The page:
In a broad aspect, the stable nonaqueous thixotropic drug delivery vehicles of the present invention comprise one or more suspending aids dispersed in a perfluorocarbon or fluorinated silicone liquid carrier. These delivery vehicles may be combined with one or more therapeutic or diagnostic compounds to form thixotropic pharmaceutical compositions that are substantially homogeneous and capable of low volume drop installation. The suspended pharmaceutical compound may be in a particulate salt form or associated with polymer microparticulate or microcapsule carriers.
Because of the bacteriostatic, nonirritating, and in fact, soothing and lubricating properties of the fluorinated liquid carriers, the thixotropic compositions formed in accordance with the teachings of the present invention are particularly well suited for use in connection with the diagnosis or treatment of injuries or diseases of the eye. Further advantages associated with their ophthalmic utility are multi and unit dose capability as well as the low surface tension and high density of the nonaqueous liquid carriers which allow for small volume drop delivery. However, those skilled in the art will appreciate that the nonaqueous thixotropic compositions of the present invention are equally well suited for use in applications to other physiological environments where the repeated or prolonged administration of a pharmaceutical compound to sensitive tissue is desired.
Accordingly, for purposes of explanation and without limiting the scope of the present invention, where appropriate the following exemplary embodiments will be discussed in the general context of ophthalmic pharmaceutical compositions utilized for the treatment of ocular injuries and diseases. However, it should be emphasized that the thixotropic compositions may be introduced to a variety of target sites through all common routes of administration such as oral, dermal, injection, intravenous, nasal as well as others known in the art.
Exemplary perfluorocarbons which may be used as nonaqueous liquid carriers in the low volume, highly stable thixotropic compositions of the present invention include perfluorocyclocarbons, acyclic perfluorocarbons and their derivatives. As known in the art, exemplary perfluorocarbon derivatives are typically nitrogen and oxygen containing compounds such as amines and ethers. Preferably, the nonaqueous liquid carrier compounds are perfluorinated, meaning that all of the hydrogens bonded to the carbons of the compound are substituted with fluorine. Thus, perfluorinated cyclic and acyclic hydrocarbons as well as the amine and ether derivatives of these compounds are preferred for utilization in the pharmaceutical compositions of the present invention.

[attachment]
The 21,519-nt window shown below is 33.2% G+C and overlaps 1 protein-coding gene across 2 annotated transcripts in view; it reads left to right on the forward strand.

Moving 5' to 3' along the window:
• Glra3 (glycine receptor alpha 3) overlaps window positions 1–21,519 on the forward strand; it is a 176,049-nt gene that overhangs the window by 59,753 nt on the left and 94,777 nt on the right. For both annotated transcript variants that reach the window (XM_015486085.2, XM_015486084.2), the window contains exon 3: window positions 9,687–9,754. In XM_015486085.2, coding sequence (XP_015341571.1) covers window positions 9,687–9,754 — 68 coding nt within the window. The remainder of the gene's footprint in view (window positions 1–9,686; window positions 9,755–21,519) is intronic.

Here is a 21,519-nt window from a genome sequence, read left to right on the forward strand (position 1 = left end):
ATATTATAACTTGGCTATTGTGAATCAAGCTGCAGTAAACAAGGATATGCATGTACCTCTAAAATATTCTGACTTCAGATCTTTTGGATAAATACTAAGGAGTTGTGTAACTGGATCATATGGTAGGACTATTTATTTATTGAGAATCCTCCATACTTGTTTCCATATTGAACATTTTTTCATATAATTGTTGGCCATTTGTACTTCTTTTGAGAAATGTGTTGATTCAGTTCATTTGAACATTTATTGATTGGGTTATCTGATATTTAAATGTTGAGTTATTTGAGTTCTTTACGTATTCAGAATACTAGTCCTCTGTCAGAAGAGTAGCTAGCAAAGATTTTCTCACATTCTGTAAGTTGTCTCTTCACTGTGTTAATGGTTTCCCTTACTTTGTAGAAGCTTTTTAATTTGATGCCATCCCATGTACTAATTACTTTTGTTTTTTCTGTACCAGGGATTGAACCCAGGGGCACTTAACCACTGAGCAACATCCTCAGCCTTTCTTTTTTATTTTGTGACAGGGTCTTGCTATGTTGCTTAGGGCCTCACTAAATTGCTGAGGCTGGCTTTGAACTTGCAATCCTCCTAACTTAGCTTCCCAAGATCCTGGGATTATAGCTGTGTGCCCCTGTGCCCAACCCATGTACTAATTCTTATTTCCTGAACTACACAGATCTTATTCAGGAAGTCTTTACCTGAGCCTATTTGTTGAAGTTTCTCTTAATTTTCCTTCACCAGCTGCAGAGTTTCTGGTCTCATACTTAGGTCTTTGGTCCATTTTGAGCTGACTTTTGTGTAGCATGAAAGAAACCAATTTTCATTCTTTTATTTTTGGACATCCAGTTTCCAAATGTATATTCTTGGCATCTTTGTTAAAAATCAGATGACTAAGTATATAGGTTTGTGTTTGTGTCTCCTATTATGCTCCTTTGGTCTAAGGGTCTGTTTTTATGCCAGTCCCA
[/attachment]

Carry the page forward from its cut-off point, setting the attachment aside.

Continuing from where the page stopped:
Exemplary perfluorocarbons which are particularly suitable for use in the nonaqueous thixotropic drug delivery vehicles of the present invention are blood substitutes. Perfluorocyclocarbon blood substitutes include perfluoroperhydrophenanthrene, perfluoromethylcyclohexane, perfluoro(1,3-dimethylcyclohexane), perfluorotrimethylcyclohexane, perfluoroisopropylcyclohexane, perfluoroendotetrahydrodicyclopentadiene, perfluoro-1-methyl-4-isopropylcyclohexane, perfluoro-1-methyl-4-isopropylcyclohexane, perfluoro-n-butylcyclohexane, perfluoro(decahydronaphthalene), perfluoro(decahydro-1-methylnaphthalene), perfluoro(decahydrodimethylnaphthalene), perfluoromethyladamantane, perfluorotrimethylbicyclo(3.3.1.)nonane, and perfluorodimethylbicyclo(3.3.1)nonane. Oxygen and nitrogen containing derivatives of perfluorocarbons which may be used as liquid carriers include perfluorotributylamine, perfluorotriisopropylamine, perfluorotetrahydrofuran and perfluoroethers.
Exemplary fluorinated silicone oils for use in practicing the invention are the polyalkylfluoroalkylmethylsiloxanes. In particular, the polytrifluoropropylmethylsiloxanes with molecular weights of between 500 and 14,000 are suitable for use in the thixotropic pharmaceutical compositions of the present invention.